References

Kolankiewicz, L. and Beck, R. 2000. Sprawl in Florida. SprawlCity. Retrieved from http://www.sprawlcity.org

Mishel, L., Bernstein, J. and Schmitt, J. 2000. The State of Working America 2000-01, Cornell University Press, Ithaca, NY, p.153.

U.S. Census Bureau. (2010). 2010 Census Interactive Population Search.

University of Florida—Bureau of Economic and Business Research. 2011. Projection of Florida Population by County: 2010-2040.

Sarasota County. No date. Comprehensive Plan – Sarasota 2050. Available at https://www.scgov.net/CompPlan/Pages/Sarasota2050.aspx

Sarasota County. No date. Sarasota County Roadmap to a Sustainable and Renewable Community. Available at https://www.scgov.net/Sustainability/County%20Does/Roadmap%20to%20Sustainability.pdf

World Commission on Environment & Development. 1987. Our Common Future. United Nations, New York. Available at http://www.un-documents.net/our-common-future.pdf

Office of Economic and Demographic Research. (2014) Florida’s Population. The Florida Legislature Econographic News. Vol. 1, 2 pp. Downloaded on June 6, 2014 from http://edr.state.fl.us/Content/population-demographics/reports/econographicnews-2014v1.pdf

U.S. Energy Information Administration. (2009) Household Energy Use in Florida. Downloaded on June 6, 2014 from www.eia.gov/consumption/residential/reports/2009/state_briefs/pdf/fl.pdf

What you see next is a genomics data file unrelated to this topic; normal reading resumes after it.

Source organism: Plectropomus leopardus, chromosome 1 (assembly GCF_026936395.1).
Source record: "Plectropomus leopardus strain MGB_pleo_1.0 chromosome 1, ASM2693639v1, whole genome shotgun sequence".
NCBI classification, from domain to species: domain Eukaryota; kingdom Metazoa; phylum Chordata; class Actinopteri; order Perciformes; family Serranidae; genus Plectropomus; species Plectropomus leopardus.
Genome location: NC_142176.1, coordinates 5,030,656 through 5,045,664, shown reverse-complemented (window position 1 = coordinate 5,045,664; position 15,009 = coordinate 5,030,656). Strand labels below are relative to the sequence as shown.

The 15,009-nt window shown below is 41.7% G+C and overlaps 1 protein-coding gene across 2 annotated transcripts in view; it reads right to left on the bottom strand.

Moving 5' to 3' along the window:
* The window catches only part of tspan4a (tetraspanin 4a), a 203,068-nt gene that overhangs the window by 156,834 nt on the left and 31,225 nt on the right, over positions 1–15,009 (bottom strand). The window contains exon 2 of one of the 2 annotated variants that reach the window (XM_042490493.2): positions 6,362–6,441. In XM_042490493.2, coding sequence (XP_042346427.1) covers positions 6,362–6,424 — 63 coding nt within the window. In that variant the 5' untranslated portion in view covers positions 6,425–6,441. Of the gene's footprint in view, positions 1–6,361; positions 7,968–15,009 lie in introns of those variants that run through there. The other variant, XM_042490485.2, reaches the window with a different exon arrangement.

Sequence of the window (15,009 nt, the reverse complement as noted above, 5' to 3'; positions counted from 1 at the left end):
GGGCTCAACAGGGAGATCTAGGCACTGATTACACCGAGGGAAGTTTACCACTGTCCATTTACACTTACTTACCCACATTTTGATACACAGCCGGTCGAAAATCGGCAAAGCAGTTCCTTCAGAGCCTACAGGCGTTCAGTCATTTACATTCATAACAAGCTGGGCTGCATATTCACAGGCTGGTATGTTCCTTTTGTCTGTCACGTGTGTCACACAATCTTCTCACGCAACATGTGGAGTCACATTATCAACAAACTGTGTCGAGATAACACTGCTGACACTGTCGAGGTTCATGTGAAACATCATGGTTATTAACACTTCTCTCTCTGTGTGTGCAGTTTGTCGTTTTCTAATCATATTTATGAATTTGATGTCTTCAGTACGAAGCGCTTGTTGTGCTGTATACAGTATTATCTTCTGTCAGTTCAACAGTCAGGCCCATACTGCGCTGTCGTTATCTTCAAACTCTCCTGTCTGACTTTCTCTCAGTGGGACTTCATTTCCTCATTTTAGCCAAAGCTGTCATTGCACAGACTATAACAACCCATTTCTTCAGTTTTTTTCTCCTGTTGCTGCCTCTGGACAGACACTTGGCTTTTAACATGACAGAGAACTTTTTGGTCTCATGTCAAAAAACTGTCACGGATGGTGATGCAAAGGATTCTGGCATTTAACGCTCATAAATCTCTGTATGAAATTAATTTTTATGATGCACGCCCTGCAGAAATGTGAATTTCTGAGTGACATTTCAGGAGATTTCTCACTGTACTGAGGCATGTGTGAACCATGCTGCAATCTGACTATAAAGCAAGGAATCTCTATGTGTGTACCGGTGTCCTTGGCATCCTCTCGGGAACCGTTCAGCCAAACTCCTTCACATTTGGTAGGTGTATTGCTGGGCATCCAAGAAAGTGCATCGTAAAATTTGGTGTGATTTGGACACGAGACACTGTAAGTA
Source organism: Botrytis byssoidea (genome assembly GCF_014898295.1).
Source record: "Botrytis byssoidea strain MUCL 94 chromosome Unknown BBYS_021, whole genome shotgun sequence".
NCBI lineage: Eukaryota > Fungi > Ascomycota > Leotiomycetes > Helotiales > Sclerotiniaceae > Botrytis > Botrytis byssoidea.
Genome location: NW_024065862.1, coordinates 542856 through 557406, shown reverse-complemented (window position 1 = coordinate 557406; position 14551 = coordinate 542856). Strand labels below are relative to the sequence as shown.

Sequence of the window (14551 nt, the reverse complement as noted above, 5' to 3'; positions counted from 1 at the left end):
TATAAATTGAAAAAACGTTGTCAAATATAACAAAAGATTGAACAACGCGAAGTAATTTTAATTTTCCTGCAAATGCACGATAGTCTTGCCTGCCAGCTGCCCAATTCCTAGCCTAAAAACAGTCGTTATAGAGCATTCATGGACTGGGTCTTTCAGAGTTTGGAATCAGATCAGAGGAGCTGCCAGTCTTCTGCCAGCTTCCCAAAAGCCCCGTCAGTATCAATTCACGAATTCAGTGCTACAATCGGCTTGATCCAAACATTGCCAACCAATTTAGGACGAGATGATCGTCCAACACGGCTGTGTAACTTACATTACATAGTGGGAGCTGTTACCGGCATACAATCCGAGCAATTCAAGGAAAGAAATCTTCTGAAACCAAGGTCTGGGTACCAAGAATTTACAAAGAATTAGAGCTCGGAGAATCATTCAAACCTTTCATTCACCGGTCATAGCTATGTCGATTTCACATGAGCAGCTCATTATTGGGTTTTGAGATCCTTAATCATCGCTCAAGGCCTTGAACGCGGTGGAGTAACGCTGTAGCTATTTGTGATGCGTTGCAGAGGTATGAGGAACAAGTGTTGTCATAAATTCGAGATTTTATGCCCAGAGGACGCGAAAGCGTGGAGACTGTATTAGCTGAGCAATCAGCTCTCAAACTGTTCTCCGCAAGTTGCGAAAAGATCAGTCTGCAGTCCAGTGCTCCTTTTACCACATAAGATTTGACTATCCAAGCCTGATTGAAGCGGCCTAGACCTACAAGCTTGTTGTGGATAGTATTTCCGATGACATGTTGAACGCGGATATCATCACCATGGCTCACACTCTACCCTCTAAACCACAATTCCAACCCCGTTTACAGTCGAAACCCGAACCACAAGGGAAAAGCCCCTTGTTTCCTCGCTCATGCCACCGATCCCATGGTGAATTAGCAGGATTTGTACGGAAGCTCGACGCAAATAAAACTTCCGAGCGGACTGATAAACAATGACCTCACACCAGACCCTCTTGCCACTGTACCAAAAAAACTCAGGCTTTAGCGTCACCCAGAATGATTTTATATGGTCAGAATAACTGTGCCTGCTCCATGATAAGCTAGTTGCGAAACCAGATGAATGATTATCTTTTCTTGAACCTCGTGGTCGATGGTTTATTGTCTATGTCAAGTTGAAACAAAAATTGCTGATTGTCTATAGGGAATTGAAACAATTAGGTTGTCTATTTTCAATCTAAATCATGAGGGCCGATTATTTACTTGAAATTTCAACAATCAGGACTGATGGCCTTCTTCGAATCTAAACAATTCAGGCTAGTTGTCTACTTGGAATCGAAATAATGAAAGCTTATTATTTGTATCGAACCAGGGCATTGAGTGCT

Florida Energy Systems Consortium. (2013) Florida Energy Facts. Downloaded on June 6, 2014 from http://www.floridaenergy.ufl.edu/.

U.S. Department of Energy. Energy Efficiency & Renewable Energy. (2013) Florida Residential Energy Consumption. Downloaded on June 6, 2014 from http://apps1.eere.energy.gov/states/residential.cfm/state=FL

Footnotes

1.

This document is FCS7213-Eng, one of a series of the Family Youth and Community Sciences Department, UF/IFAS Extension. Original publication date September 2003. Revised June 2014. Visit the EDIS website at http://edis.ifas.ufl.edu.

2.

M. E. Swisher, Ph.D., associate professor, Department of Family, Youth and Community Sciences; and K. N. Monaghan, Ph.D. candidate, School of Natural Resources and Environment, UF/IFAS Extension, Gainesville, FL 32611.


The Institute of Food and Agricultural Sciences (IFAS) is an Equal Opportunity Institution authorized to provide research, educational information and other services only to individuals and institutions that function with non-discrimination with respect to race, creed, color, religion, age, disability, sex, sexual orientation, marital status, national origin, political opinions or affiliations. For more information on obtaining other UF/IFAS Extension publications, contact your county's UF/IFAS Extension office.

U.S. Department of Agriculture, UF/IFAS Extension Service, University of Florida, IFAS, Florida A & M University Cooperative Extension Program, and Boards of County Commissioners Cooperating. Nick T. Place, dean for UF/IFAS Extension.